Yes. There is a great deal of condensed military history that is easy to forget but deserving remembering.
An inside look at a culture most of us never consider even existing: The US military.
There are no scenes.Once the author passes World War 2 he reveals a lot of history and politics that are rarely thought of or discussed.
Concise, prepared and backed with as much evidence as you are likely to find. The author seriously critiques the strengths and weaknesses of military culture while taking us along its development for the last 60 years. He supplements solid fact with anecdote and information that we know about human sociology in general to form a compelling tapestry explaining political and military struggles from the 60's onward.
Yes. Wil Wheaten's voice acting is charming and engaging. The story is a classic trope of hope and youth against cynicism and greed. Fundamentally this is Star Wars with a ton of fun, geeky references to 80's pop tropes designed to please people in their 30's and early 40's with nostalgia laden winks.If nostalgia and geeky reminiscence are not your cup of tea then you should look elsewhere. However, if those things excite you then you are in for a pretty great ride through a pulpy future.
He is charming and engaging with all the right energy for this story.
The story features a classic scenario of outcast heroes on their way to free their society from tyranny. However, this story is not the point of the book. The book is about memories, self and identity. What composes these things? Choices and how the effect the world around us.
There are some similarities to the Game of Thrones series in style, but Guy Gavriel Kay writes in a unique manner that I haven't seen reproduced by any other author. There are a dozen similar plot lines, but few go beyond the swashbuckling aspect like Kay chooses to. The closest similar series I can recall are Tad Williams' Memory, Sorrow and Thorn.
The tone and atmosphere of the book is a perfect match for dark, unpleasant subject. You live inside the tragic, claustrophobic mind of Luther during his chapters, creating an unbearable tension similar to what Luther himself must feel.
It is similar to the Millennium series by Stieg Larsen. Both are crime series and both feature bleak worlds, both feature smart and iconoclastic protagonists.
There is little to laugh about in this book. There is a lot to cry about if a person is given to it.
This book is based on the British show of the same title, written by the man who created the drama originally. It is just as good as the excellent program whose namesake it shares.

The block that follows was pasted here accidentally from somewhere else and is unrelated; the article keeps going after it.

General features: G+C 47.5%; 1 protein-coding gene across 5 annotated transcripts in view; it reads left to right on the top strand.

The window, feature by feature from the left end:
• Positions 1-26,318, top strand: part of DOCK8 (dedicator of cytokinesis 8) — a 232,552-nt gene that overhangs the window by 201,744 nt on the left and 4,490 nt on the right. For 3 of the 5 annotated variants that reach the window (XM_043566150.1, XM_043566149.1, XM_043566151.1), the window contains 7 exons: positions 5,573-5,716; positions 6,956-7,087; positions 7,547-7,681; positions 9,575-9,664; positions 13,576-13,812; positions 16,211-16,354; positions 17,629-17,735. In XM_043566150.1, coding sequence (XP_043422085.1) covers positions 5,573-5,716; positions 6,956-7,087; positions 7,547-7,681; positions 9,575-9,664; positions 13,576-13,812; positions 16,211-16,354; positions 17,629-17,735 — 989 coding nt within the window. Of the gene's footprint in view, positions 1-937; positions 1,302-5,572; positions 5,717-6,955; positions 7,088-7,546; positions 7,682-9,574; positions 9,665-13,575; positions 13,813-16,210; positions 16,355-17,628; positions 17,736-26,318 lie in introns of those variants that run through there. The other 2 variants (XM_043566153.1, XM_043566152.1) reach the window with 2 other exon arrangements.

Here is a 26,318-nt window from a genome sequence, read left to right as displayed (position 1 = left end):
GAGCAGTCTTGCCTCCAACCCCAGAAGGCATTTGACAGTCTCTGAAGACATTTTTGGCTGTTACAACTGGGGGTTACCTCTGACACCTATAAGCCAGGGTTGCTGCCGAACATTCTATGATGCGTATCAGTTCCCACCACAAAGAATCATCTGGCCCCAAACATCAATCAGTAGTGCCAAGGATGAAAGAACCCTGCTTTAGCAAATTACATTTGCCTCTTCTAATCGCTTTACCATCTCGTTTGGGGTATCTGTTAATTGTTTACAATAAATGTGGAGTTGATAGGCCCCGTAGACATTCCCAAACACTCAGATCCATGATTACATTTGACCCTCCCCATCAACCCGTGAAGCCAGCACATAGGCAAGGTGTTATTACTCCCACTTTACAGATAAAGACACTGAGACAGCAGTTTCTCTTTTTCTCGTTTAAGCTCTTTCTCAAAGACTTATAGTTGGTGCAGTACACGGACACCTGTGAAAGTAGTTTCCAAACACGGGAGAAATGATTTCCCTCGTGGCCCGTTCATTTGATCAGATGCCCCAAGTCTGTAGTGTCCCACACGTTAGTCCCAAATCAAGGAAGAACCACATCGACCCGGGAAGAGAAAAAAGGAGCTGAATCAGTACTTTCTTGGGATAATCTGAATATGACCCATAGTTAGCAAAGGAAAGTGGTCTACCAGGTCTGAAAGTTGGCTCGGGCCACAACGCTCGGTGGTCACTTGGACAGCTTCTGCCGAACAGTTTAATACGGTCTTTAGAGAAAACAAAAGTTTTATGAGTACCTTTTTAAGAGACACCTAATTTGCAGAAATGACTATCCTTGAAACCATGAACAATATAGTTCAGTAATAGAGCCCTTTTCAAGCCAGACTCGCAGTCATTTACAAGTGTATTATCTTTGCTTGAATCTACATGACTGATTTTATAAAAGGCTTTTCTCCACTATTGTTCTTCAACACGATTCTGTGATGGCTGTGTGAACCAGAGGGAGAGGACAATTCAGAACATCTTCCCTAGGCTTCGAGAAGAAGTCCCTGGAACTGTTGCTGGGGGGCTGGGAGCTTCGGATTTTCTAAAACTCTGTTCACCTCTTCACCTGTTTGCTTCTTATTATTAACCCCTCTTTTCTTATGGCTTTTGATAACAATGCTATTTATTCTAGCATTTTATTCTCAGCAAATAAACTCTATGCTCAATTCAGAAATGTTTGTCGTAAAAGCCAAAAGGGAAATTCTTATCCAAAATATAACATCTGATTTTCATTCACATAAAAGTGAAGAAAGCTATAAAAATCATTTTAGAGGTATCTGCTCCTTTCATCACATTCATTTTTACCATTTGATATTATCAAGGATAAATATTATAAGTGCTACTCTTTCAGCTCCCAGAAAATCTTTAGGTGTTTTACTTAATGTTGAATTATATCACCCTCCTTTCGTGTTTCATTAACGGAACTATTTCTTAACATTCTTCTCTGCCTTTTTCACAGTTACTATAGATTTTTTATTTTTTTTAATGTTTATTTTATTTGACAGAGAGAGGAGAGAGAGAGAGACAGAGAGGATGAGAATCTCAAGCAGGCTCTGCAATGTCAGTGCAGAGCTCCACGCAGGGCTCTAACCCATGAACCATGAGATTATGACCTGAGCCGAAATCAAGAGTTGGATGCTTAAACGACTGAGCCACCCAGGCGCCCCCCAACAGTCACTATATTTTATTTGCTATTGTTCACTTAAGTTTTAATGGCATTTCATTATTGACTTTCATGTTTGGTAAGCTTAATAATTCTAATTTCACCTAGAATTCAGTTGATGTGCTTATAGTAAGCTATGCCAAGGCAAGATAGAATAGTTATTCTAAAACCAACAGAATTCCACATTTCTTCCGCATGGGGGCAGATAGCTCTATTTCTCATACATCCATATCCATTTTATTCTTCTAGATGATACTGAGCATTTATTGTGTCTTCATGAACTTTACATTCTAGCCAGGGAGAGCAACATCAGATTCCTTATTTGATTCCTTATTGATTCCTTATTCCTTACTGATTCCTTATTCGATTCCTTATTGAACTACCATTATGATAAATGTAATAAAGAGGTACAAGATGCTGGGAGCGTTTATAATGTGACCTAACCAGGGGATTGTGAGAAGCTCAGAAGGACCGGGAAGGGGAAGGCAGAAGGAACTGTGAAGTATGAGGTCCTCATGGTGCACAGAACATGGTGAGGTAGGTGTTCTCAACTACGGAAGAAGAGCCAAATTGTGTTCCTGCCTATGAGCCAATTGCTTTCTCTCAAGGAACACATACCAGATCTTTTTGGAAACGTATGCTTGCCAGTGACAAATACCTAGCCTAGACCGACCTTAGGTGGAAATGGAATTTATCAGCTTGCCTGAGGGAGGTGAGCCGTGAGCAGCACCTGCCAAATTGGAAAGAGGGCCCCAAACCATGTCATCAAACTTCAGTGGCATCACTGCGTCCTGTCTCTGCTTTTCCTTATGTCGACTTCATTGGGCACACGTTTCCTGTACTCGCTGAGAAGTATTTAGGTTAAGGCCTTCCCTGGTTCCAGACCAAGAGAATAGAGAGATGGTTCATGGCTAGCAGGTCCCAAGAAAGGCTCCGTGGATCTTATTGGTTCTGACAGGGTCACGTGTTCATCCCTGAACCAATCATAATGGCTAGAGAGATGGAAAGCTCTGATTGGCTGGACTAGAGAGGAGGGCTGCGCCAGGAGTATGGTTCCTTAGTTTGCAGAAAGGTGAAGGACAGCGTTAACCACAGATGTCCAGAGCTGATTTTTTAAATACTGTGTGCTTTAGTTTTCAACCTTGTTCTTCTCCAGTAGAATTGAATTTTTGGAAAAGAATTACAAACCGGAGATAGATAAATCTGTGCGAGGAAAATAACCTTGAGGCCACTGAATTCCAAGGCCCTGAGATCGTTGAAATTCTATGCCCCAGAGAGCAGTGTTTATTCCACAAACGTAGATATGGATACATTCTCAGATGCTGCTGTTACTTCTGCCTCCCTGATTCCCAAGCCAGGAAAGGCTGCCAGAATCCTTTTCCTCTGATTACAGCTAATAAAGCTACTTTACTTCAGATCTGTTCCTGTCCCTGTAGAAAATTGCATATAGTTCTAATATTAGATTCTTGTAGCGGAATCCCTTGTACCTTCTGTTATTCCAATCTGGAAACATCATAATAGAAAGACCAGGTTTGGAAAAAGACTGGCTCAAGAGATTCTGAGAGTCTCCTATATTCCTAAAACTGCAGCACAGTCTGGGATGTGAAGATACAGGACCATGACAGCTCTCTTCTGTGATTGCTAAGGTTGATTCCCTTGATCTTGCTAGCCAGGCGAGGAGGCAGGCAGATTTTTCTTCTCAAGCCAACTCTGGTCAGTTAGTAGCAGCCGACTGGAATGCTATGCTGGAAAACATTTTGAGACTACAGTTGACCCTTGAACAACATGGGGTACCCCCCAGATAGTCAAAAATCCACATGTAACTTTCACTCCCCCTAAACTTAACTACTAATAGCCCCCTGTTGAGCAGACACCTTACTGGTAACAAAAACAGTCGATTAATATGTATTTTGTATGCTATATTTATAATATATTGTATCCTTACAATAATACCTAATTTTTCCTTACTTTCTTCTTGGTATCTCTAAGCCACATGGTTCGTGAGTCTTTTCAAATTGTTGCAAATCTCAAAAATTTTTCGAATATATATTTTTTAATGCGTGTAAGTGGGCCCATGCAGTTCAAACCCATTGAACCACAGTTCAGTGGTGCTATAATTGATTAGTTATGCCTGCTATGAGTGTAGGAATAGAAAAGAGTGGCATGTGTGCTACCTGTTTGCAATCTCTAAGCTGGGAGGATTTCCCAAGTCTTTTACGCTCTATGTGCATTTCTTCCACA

A thorough, easy to understand biography of one of the most important figures in history. Not really very much information on the 'Making of the modern world' part. The ideals the author credits Temujin and his successors with are abstractions that come from a very idealized view of the culture.While the Mongols have an excessive reputation for brutality, they were not the noble and fair-minded people the author would have you believe either.
No. The writing is drab and he shows incredible bias in his opinions.
The biography is very lop-sided and presents an incredibly biased view of all the positive things about the Mongol culture. It ignores or minimizes many of the negative aspects of their way of life.
This is one of the better overall studies of history.
Challenging thoughts and theories that support his conclusions and play to my personal bias in many areas.
Perhaps a better narrator than he is an author. In reading his own work we know that the tone is perfect.
The story is one of the deepest and most engrossing pieces I have ever read. It has tremendous power throughout with exquisite character, carefully studied academics and sharp timing. His 2nd best work in a line of excellent work.
Quality voice acting and proper sense of emotion.
Jad near the end, in the space station.
The author presents a smart, insightful look at the challenges of an integrated world. The writing is not dry or bland, but engaging and human.
There is no story.
Steady and stable.
The challenges we are facing today in an integrated world.
Excellent performance by the narrator. A clear predecessor to some of the great modern authors, such as Pratchett and Adams.
Smart, insightful and cutting.
The finale, where Arthur talks to Mallory.
The subject matter may feel dated. The book occasionally veers into silliness that I found unnecessary.
Lush writing draws you into the characters mind, life and emotions. This makes a great ride for fans of strong, sympathetic characters with cheeky, yet believeable, personality.
The prison sequence.
A bit predictable if you've read his first outing, Gone Away World. Seems to have a very specific pattern to his themes and storytelling.
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